I had a really interesting situation happen once when I was a counselor at an elementary school. They sent a fifth-grader to me. I knew him, because he had been having problems with his teacher. He was caught in class reading a magazine during the class – and it was a magazine about guns. You know what that does at public schools – it makes everybody really jumpy. Well, he got busted and, apparently, the teacher, who was not exactly Mr. Tact and Diplomacy, said something that really set this kid off again. And he impulsively stood up and pretended to mow down the teacher and the class with an imaginery Mac 10. Well, of course, that doesn’t fly at public school these days, so he went home and he had to get a “psyche eval,” and then he had to get counseling, and he had to do counseling with me.

So I was talking with him about it, after he came back from his week suspension, and he said, “I really feel bad about that. I want to apologize to Mr. So and So, but they moved me from his room” – something I’d been trying to get to happen for two months, because I knew they were just like fire and gas – and he said, “when I see him, he won’t even look at me.” And I said, “Why do you feel bad about that?” He said, “Well, I know it’s not right to pretend to kill people.” “Well, why not?” “Well, because it scares everybody – especially at school.” He’s pretty smart. This little guy had empathy. He understood the experience that the people had had when he was doing that – how it affected them. And more important than that, even, he regretted his behavior – not only because he was in trouble, but because he had hurt other people. So everybody was worried that he was going to become a gangster – you know, a thug – but I knew that he wasn’t, because he had empathy for others. When you talk to kids that are on their way to becoming gangsters, that’s what they don’t have. They don’t have that. He just got angry, did a stupid, impulsive thing, and then later had enough whatever it takes to regret that.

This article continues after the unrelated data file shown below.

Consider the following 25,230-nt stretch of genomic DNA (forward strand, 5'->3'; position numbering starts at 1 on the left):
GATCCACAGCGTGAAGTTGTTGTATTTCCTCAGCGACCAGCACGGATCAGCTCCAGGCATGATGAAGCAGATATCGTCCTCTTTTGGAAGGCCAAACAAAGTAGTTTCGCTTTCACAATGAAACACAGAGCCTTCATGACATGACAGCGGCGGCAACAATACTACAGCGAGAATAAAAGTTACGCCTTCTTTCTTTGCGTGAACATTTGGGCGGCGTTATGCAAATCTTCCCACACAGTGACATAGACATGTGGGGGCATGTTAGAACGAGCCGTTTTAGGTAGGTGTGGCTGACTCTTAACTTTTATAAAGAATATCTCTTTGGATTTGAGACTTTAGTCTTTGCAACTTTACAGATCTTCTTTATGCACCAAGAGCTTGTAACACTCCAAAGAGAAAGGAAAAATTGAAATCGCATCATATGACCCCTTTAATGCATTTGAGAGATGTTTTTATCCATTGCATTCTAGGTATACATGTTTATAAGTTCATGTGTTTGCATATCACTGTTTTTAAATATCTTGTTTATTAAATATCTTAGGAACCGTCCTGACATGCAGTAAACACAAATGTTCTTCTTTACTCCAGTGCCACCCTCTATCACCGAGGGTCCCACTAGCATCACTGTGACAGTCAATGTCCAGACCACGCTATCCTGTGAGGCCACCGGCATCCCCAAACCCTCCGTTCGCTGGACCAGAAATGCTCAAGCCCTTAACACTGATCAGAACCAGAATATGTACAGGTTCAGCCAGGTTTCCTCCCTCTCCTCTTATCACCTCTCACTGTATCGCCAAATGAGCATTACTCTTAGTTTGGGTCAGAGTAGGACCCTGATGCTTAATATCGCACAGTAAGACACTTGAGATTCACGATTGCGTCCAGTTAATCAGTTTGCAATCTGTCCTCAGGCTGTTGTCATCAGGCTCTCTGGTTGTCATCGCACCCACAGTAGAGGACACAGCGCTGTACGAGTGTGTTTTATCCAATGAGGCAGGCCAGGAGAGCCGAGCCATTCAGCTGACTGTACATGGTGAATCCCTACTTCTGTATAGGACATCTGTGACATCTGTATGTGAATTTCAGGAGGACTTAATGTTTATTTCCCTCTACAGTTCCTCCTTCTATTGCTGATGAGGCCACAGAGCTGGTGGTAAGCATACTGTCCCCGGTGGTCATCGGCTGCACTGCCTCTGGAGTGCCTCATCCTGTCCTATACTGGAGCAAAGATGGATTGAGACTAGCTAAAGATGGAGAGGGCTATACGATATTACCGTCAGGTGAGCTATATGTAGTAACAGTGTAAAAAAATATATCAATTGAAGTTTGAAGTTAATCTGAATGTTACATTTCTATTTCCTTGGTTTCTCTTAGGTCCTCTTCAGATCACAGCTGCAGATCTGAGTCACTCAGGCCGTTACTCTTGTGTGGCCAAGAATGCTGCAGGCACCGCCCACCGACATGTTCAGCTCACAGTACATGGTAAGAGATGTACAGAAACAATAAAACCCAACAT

So that moral principle – that it is wrong to hurt others – he had taken that into his heart and it had become a value for him. That principle comes from the Bible, doesn’t it? Of course, you can read it in other religions, too, can’t you? Buddhists know that. Muslims know that. Pretty much everybody knows that, right? It’s not right to do that. So I asked him where he learned that it was wrong. He said, “At church.” “What church do you go to?” “I go to God’s one and only true church, where the only Christians exist – the Church of God,” he said. No, he didn’t really! He didn’t say that. He said, “I’m a Catholic.” I said, “Oh.” We used the term moral compass earlier. When we take the behavorial principles we have learned, and we apply them in everyday life, and they guide us, then we have a moral compass. And this little guy’s moral compass was overridden by his outrage at the way he was being treated day after day by his teacher. I talked to the teacher, too, and he was outraged by the way the kid was treating him. So I just figured that, if they weren’t together, things would be a lot better.